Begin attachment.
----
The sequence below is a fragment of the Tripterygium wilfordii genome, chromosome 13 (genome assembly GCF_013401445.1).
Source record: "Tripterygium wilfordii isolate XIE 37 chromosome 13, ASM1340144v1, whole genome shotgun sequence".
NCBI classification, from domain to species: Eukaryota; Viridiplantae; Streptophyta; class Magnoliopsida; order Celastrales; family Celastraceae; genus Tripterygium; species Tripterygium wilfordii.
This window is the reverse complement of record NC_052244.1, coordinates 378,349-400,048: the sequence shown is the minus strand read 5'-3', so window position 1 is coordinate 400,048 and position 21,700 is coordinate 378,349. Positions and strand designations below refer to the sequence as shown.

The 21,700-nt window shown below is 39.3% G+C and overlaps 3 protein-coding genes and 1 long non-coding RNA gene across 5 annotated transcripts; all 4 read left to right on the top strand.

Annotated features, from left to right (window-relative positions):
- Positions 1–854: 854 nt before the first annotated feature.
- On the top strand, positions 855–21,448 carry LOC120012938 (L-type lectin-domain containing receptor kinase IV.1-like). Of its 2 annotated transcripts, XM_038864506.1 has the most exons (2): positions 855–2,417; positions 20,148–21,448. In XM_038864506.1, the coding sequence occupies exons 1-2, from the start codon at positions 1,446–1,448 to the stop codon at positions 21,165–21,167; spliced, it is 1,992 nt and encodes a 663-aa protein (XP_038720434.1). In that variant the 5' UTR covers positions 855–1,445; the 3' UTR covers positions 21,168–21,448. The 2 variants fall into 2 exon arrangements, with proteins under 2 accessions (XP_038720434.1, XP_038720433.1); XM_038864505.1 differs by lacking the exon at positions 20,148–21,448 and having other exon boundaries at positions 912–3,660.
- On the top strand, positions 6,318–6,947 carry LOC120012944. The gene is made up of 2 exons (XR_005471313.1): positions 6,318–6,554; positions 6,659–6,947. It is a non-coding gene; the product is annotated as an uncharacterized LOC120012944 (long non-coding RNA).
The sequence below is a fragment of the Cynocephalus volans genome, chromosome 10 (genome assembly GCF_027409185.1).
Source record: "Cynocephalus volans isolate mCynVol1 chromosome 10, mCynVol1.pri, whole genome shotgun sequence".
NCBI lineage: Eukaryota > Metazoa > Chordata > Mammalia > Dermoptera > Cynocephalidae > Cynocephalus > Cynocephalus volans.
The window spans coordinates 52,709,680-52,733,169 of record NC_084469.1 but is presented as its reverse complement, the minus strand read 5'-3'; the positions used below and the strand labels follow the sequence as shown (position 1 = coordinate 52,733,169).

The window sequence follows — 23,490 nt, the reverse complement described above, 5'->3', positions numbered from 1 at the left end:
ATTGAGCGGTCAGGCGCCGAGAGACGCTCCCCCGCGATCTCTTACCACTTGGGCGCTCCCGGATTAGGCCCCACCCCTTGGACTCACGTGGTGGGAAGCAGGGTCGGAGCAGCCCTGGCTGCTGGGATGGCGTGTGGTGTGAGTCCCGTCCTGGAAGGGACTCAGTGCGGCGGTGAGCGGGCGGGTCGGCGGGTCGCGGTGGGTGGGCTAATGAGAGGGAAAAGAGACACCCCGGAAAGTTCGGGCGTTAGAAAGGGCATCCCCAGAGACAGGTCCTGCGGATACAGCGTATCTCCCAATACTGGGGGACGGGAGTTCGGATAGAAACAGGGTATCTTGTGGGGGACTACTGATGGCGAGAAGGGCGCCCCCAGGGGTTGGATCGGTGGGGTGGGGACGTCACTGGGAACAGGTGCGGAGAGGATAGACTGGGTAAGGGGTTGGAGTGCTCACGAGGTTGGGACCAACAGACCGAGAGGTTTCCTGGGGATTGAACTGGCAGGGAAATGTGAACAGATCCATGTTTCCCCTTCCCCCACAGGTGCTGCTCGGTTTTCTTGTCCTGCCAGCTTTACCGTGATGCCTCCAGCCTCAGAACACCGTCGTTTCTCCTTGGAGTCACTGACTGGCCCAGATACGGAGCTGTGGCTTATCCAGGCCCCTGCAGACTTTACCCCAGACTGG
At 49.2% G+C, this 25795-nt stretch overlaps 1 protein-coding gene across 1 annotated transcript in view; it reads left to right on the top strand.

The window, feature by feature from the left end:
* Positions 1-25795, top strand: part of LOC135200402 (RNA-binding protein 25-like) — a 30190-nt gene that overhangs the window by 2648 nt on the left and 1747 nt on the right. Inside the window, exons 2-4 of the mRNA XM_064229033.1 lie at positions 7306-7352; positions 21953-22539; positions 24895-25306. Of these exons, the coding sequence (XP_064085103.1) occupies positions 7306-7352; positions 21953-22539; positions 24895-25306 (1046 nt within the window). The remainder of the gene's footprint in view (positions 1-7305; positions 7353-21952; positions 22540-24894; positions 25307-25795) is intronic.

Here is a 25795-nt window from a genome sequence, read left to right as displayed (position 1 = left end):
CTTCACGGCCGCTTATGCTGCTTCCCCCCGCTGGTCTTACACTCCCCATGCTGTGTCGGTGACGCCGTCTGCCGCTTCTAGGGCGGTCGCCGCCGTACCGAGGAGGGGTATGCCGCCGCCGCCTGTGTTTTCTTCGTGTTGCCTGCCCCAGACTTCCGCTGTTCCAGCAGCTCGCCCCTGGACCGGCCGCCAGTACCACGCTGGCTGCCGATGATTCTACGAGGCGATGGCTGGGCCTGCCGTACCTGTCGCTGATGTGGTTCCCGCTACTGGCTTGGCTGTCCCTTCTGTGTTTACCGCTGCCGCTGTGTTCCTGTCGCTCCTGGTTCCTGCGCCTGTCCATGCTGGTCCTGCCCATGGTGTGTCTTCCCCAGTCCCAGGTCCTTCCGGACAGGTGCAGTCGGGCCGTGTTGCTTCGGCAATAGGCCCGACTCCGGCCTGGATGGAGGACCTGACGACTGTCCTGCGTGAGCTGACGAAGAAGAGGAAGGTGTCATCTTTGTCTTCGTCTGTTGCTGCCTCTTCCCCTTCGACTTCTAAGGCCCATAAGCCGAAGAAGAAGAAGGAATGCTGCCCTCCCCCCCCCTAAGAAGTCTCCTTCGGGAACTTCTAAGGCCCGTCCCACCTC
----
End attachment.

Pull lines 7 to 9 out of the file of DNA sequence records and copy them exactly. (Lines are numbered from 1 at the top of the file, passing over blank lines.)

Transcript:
- Positions 1–854: 854 nt before the first annotated feature.
- On the top strand, positions 855–21,448 carry LOC120012938 (L-type lectin-domain containing receptor kinase IV.1-like). Of its 2 annotated transcripts, XM_038864506.1 has the most exons (2): positions 855–2,417; positions 20,148–21,448. In XM_038864506.1, the coding sequence occupies exons 1-2, from the start codon at positions 1,446–1,448 to the stop codon at positions 21,165–21,167; spliced, it is 1,992 nt and encodes a 663-aa protein (XP_038720434.1). In that variant the 5' UTR covers positions 855–1,445; the 3' UTR covers positions 21,168–21,448. The 2 variants fall into 2 exon arrangements, with proteins under 2 accessions (XP_038720434.1, XP_038720433.1); XM_038864505.1 differs by lacking the exon at positions 20,148–21,448 and having other exon boundaries at positions 912–3,660.
- On the top strand, positions 6,318–6,947 carry LOC120012944. The gene is made up of 2 exons (XR_005471313.1): positions 6,318–6,554; positions 6,659–6,947. It is a non-coding gene; the product is annotated as an uncharacterized LOC120012944 (long non-coding RNA).